Anti-serotonin, Pro-dopamine Drug Approved For Psychosis And Bipolar Disease

Discussion in 'Scientific Studies' started by haidut, Mar 17, 2016.

  1. haidut

    haidut Member

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    After more than 5 decades of claiming that psychosis conditions like schizophrenia are caused by excessive dopaminergic activity and depression is a deficiency of serotonin, big pharma is doing 180 degrees reversal. A new drug was just approved for treating bipolar disorder and schizophrenia in adults, and its effects are basically a combination of cyproheptadine and bromocriptine - a combination we have discussed on the forum before. Keep in mind that current medical dogma states that the psychosis of conditions like schizophrenia is caused specifically by agonism of the D2 "receptor" and typical first-line therapy drugs for the condition are potent D2 antagonists, sometimes in combination with an SSRI.
    This newly approved drug is an agonist of the D2 and 5-HT1 "receptors" (like bromocriptine) and antagonist of the 5-HT2 and H1 "receptors" (like cyproheptadine). Sometimes I wonder how can FDA approve two drugs with clearly opposite mechanisms of action without questioning the theory behind one or the other...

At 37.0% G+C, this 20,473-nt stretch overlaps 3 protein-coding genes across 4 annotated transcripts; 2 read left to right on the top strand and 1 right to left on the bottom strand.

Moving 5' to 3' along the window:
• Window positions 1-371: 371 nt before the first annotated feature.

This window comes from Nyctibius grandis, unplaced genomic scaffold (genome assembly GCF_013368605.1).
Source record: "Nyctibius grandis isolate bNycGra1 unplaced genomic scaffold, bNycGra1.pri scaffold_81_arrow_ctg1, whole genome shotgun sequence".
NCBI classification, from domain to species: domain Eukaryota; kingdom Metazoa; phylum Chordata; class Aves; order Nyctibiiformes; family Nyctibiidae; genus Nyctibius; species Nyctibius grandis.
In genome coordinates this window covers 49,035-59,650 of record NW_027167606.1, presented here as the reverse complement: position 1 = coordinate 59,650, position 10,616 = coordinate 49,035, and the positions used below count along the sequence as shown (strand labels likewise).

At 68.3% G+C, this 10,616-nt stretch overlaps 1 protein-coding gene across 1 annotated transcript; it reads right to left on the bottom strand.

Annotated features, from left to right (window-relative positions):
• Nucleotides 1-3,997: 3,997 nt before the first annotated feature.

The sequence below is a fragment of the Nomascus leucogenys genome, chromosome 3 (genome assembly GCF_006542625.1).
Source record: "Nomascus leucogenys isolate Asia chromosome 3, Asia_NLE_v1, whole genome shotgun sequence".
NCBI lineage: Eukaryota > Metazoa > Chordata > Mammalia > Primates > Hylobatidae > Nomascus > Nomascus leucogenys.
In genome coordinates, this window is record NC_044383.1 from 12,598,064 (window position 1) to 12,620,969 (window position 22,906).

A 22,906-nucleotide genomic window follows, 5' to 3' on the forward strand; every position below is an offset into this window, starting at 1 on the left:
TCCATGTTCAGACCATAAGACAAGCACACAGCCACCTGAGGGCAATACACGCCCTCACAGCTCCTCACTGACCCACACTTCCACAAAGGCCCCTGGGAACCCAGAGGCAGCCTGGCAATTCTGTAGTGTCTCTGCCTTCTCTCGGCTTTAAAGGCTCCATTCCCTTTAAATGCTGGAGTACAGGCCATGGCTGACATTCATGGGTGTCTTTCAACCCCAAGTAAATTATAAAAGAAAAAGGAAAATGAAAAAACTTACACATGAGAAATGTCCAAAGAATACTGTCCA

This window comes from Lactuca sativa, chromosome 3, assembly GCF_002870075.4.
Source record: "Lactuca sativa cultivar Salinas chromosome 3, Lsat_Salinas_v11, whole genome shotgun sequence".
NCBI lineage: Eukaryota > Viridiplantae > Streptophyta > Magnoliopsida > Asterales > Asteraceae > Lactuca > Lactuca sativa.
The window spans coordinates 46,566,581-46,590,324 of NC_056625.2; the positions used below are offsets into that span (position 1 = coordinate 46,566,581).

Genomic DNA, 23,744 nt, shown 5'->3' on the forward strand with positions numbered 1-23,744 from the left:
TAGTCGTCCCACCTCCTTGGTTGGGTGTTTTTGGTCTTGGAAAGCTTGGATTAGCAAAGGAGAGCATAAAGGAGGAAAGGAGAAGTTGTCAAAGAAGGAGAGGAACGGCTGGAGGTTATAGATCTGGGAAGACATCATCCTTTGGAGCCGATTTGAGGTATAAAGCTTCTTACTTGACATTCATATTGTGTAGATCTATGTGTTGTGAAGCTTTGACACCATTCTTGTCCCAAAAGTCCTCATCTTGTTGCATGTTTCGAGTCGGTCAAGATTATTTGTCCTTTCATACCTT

Cariprazine - Wikipedia, the free encyclopedia
    New Antipsychotic Agent Available for Bipolar Mania, Schizophrenia
    "...Vraylar is an atypical antipsychotic that exerts its effect through a combination of partial agonist activity at central dopamine D2 and serotonin 5-HT1A receptors and antagonist activity at serotonin 5-HT2A receptors. It acts as an antagonist at 5-HT2B and 5-HT2A receptors with high and moderate binding affinity as well as it binds to the histamine H1 receptors. Cariprazine shows lower binding affinity to the serotonin 5-HT2C and alpha1A- adrenergic receptors and has no appreciable affinity for cholinergic muscarinic receptors."
     
  2. Makrosky

    Makrosky Member

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    Because both of them work.
     
  3. OP
    haidut

    haidut Member